And waste time it does. It turns out only Madrid and girlfriend have any impact on the narrative at all, but the movie spends so much time introducing new characters and giving them them rudimentary arcs that it doesn’t even get around to the first vampire until about an hour in, with only 30 minutes left for the obligatory bloodbath. Once the blood starts spurting things get a little more tolerable, but there’s still not much to get excited about since it’s just an obviously smaller, cheaper, uglier restaging of the original. No good gimmicks, nothing too memorable, except for one awkward, badly staged but nonetheless amicably unexpected tango dance sequence which occurs out of the blue during the climatic bloodbath. It doesn’t really work (nor do the two dancers look like they had much time to rehearse), but at least it’s different, so you gotta like that. Otherwise, the only distinguishing thing about this vampiric slaughter is that it has a decidedly Aztec flavor to the proceedings. Head villainess Sonia Braga (KISS OF THE SPIDER WOMAN) plays “Quixtla” which obviously is at least meant to sound like a Nahuatl name, and she favors a feathered coat and other iconography that casually reads as Aztec-inspired. Seen in this light, the film’s final shot (which mirrors the final shot of the original -- with the reveal of a huge temple in the back of the bar, only here it’s adorned with piles of covered wagons instead of cars, haha--) has a distinctively precolumbian design, too. What Aztecs have to do with Vampires, I do not know, but it’s different, it gives a little bit of color. I like it. Oh, and there’s a tiny post-credit stinger that doesn’t exactly make sense but is still enjoyable, in that it finally gives Michael Parks something to do.  

Other than that little bit of weirdness, though, there’s just not much here to hold your interest. P. J. Pesce doesn’t have Scott Spiegel’s fetish for the wacky camera angles which saved Part II from being utterly unwatchable, and while Michael Parks, Marco Leonardi and Temuera Morrison are an acceptable substitute for Robert Patrick, Muse Watson and Raymond Cruz, they are all completely underused (I didn’t even notice Temuera Morrison was riding along with the soldiers until maybe 20 minutes from the end) and simply don’t add much value to this already value-deprived vampiric hustle. What little welcome gore there is at the end isn’t voluminous or imaginative enough to make up for the listless first ¾, and when I add in the fact that most of the film is shot through eyeball-punishing colored filters… well, that’s an experience that only Ritchie Gecko could wish on anyone. Oddly, this sequel actually seems to be better liked than part 2 throughout most of the internet, but don’t believe the hype. Part 2 scared people by being slightly different from the original; this one got them back by being exactly what you might expect. But why anyone would prefer a smaller, cheaper, uglier, duller copy of something they already like is beyond me. And unfortunately, since both Part 2 and 3 were released at the same time as sort of an early test for the idea of DTV sequels, the relative success of this one seems to have helped put us on the cursed path of terrible retread sequels which still haunts genre franchises to this day. One of many examples as to why Ambrose Bierce’s outlook on humanity is as relevant today as ever.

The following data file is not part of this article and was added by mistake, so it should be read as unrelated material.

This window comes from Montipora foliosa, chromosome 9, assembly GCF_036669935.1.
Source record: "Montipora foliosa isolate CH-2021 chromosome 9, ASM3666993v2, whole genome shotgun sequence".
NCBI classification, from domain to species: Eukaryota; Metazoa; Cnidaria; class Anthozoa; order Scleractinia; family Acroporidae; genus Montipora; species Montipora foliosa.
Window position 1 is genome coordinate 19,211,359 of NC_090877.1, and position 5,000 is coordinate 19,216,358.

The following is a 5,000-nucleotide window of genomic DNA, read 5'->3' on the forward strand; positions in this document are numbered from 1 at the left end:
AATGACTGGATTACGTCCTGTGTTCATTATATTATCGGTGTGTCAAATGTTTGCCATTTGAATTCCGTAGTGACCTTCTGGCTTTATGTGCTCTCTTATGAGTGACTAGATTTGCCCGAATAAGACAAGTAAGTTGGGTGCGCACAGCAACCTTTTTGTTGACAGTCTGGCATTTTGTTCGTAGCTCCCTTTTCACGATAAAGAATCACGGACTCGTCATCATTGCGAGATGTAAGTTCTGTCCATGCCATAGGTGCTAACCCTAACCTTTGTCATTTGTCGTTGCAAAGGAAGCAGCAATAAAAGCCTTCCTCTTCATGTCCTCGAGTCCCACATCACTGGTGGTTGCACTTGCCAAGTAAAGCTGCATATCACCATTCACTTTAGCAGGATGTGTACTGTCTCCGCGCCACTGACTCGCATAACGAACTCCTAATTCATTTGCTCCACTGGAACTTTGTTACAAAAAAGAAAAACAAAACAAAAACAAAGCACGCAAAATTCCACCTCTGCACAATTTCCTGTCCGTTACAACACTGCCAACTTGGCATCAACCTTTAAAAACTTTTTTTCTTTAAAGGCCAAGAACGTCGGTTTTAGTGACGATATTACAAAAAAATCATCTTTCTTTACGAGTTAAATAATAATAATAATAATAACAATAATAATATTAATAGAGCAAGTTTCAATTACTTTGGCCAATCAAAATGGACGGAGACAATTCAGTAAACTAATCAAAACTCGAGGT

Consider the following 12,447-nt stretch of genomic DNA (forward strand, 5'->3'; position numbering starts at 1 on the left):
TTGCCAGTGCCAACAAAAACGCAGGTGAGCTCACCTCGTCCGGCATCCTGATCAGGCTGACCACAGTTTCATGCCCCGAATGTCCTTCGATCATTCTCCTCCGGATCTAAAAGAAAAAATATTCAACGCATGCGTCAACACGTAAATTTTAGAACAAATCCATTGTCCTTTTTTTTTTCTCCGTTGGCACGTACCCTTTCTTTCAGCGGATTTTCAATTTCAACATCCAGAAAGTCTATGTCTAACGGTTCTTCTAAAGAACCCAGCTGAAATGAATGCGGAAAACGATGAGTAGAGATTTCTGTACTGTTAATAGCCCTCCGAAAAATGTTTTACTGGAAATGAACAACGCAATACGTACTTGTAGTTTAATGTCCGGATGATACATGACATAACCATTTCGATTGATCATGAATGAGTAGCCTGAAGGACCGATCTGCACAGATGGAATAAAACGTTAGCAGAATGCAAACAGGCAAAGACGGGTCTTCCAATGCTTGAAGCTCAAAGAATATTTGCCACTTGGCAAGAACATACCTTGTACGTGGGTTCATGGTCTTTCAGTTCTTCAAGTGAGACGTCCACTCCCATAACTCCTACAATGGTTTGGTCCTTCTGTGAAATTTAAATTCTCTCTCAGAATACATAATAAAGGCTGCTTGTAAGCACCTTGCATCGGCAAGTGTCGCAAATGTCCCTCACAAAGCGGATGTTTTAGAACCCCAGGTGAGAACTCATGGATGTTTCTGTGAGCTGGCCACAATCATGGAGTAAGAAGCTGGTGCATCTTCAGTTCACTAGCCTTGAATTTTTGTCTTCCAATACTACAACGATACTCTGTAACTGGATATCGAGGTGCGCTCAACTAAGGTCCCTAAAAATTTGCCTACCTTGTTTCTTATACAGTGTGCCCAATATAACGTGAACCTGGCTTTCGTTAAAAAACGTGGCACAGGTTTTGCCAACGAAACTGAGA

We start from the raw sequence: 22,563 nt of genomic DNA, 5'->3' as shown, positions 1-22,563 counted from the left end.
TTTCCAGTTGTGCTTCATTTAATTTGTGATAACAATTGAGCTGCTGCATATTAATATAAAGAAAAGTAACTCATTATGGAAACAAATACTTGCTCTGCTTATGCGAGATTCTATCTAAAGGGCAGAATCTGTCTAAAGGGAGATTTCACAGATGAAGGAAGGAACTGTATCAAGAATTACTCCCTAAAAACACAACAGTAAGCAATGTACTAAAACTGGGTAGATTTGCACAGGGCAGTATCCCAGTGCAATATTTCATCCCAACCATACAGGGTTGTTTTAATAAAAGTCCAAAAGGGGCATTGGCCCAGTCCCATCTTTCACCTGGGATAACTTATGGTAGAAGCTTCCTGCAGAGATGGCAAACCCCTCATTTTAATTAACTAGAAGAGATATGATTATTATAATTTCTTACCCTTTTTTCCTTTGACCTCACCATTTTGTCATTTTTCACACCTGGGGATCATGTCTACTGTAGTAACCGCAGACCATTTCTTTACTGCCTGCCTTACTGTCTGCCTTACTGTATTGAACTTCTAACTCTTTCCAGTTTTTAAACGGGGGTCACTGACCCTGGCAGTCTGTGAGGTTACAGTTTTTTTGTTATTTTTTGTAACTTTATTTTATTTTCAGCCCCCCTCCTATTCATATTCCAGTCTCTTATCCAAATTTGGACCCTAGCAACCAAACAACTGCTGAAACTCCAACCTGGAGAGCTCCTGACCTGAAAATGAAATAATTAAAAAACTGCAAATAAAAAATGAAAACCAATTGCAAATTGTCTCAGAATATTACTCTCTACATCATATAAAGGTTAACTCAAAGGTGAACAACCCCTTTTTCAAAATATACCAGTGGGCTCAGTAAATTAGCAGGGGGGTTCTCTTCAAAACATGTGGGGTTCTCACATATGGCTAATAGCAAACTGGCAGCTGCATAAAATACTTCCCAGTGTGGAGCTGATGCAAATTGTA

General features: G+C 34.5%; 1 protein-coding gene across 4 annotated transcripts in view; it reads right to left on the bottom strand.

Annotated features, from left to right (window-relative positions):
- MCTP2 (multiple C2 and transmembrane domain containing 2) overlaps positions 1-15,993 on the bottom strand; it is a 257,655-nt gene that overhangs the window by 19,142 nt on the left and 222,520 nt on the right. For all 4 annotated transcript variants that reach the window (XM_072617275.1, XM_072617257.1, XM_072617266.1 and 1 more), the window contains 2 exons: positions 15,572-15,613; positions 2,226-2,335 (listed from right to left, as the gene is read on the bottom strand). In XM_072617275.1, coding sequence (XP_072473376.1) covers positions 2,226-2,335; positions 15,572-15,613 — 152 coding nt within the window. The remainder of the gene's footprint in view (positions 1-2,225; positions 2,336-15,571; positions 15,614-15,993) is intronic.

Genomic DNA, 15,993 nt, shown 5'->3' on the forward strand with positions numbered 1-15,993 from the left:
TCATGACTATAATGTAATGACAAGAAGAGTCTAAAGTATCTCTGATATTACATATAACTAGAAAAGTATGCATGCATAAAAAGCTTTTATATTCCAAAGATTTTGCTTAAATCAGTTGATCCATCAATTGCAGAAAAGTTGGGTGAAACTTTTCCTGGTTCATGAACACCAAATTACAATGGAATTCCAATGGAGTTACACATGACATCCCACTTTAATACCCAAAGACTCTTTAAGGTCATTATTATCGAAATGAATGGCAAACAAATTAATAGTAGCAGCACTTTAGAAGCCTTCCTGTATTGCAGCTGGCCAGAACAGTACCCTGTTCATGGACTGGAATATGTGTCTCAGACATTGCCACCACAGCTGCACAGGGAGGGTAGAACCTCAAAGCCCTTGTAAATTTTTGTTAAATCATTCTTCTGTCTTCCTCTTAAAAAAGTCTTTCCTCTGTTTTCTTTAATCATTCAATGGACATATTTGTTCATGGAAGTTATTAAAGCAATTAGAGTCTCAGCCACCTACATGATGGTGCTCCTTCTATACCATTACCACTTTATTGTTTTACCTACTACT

Oh yeah, I forgot this was in there. I like this part, obviously. Maybe mankind isn't so bad after all.

Wednesday, September 11, 2013

The Pact

The Pact (2012)
Dir. and Written by Nicholas McCarthy
Starring Caity Lotz, Anges Bruckner, and Casper Van Dien

THE PACT is a really god damn impressive example of a horror film which was obviously made with almost no money but feels more intense and ambitious than nearly any other horror film I saw last year. Like a bunch of recent horror films --this year’s MAMA, for example-- it was an expansion of a short film by the same name, but it doesn’t feel fatty nor threadbear, nor does it seem to have any interest in using the bigger budget to ratchet up the spectacle. This is a film all about tone, mostly set in one location, and generally as stylistically unadorned as possible. And that’s what makes it great.

The story is nicely simple and to the point, but with exactly the kind of subtle detail that makes something like this worthwhile. Our protagonist, Annie (Caity Lotz, formerly a backup dancer for Avril Lavigne and Lady Gaga but here a convincing everywoman) arrives back in her hometown to settle her recently deceased mother’s estate. She’s none too happy to be back because she hated her mother and ran away from home years ago, but returns out of loyalty to her older sister. Only problem is, Sis is mysteriously missing and something evil is obviously going on in the house. But what? And why?